CLA: Spoken

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  • Spoken
    • Context
      • Stages of development (lexical and grammatical)
        • Holophrastic: one word utterances
        • Two-word: two word combinations
        • Telegraphic: three or more words combined with some words omitted
        • Post-telegraphic: grammatically correct utterances
      • Preverbal stage
        • Vegetative sounds of discomfort/ reflexive actions
        • Cooing: comfort sounds and coal play using open mouthed vowel sounds
        • Babbling: repeated patterns of consonant and vowel sounds
        • Proto-words: word like vocalisations, not matching actual words but used consistently for the same meaning.
      • Participants and their relationship, setting
      • Other contextual factors. e.g. cultural influences like tv, books etc.
        • Vygotsky: toys = play pivots  to support play and scaffold development when  young but uses imagination when they're older
        • social experiences: Bruner: ritualised activities
    • Phonology
      • Types of sounds produced
        • Plosives: created when airflow is blocked for a brief time
          • Voiced: B, P G
          • Unvoiced: P, T, K
        • Fricatives: when airflow is partially constricted and air moves through the mouth in a steady stream
          • Voiced: V, Ó, Z
          • Unvoiced: F, S
        • Affricative: plosives and fricatives together
          • Voiced: 'dg'
          • Unvoiced: 'ch'
        • Approximants: similar sounds to vowels
          • Voiced: W, R, J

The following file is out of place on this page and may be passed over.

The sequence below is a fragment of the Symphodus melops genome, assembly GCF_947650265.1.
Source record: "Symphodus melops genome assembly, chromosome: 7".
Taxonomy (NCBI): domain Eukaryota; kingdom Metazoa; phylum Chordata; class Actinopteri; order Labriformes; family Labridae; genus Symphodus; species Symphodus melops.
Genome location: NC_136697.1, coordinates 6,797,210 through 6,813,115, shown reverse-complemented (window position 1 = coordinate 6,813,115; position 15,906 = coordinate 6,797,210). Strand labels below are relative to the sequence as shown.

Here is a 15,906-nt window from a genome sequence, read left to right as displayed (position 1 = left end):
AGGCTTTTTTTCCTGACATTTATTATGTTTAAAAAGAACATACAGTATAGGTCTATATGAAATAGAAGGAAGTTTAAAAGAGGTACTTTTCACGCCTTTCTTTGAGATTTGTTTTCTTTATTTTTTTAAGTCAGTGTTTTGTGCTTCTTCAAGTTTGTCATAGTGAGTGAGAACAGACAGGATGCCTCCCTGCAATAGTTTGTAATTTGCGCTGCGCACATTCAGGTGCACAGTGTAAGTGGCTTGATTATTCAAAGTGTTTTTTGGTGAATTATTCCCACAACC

• Nasals: air moving through the nose
          • Voiced: N, M
        • Laterals: placing the tongue on the ridge of the teeth and then air moving down the side of the mouth
          • Voiced: L
      • Early phonological errors:
        • Deletion: omitting the final consonant in words
        • Substitution: substituting one sound for another
        • Assimilation: adding an extra vowel sound to the end of words = CVCV pattern
        • Reduplication: repeating a whole syllable
        • Consonant cluster reduction: consonant clusters are difficult to articulate, so children reduce them to smaller units
        • Deletion of unstressed syllable: omitting the opening syllable in polysyballic words
    • Lexis/ Semantics
      • Nelson
        • Four categories of first words:
          • Naming (things or people)
          • Actions/ events
          • Describing/ modifying things
          • Personal/ social words
        • 60% of first words are nouns
        • Followed by verbs, modifiers and personal/ social words (8%)
      • Overextension: linking objects with similar qualities together
        • Categorical overextension: the name of one member of a category is extended to all members of a category
          • Apple for all round objects. 60%
        • Analogical overextension: a word for an object is extended to one in a different category, based on it having similar physical or functional connection
          • Ball is used for all round fruit. 15%
        • Mismatch statement: one-word sentences that appear quite abstract; child makes the statement about one object in relation to another
          • Saying 'duck' when looking at an empty pond. 25%
      • Aitchison:
        • Stage 1: labelling
          • Linking words to the objects to which they refer
        • Stage 2: packaging
          • exploring the labels and to what extent they can apply. Over/ under extension occurs to understand the range of words meanings
        • Stage 3: Network-building
          • making connections between words, understanding similarities and opposites in meanings
      • Piaget: children are active learners who use their environment and social interactions to shape their language
        • Sensorimotor:
          • Begins classifying the things in the physical word; lexical choices are more often concrete rather than abstract.
        • Pre-operational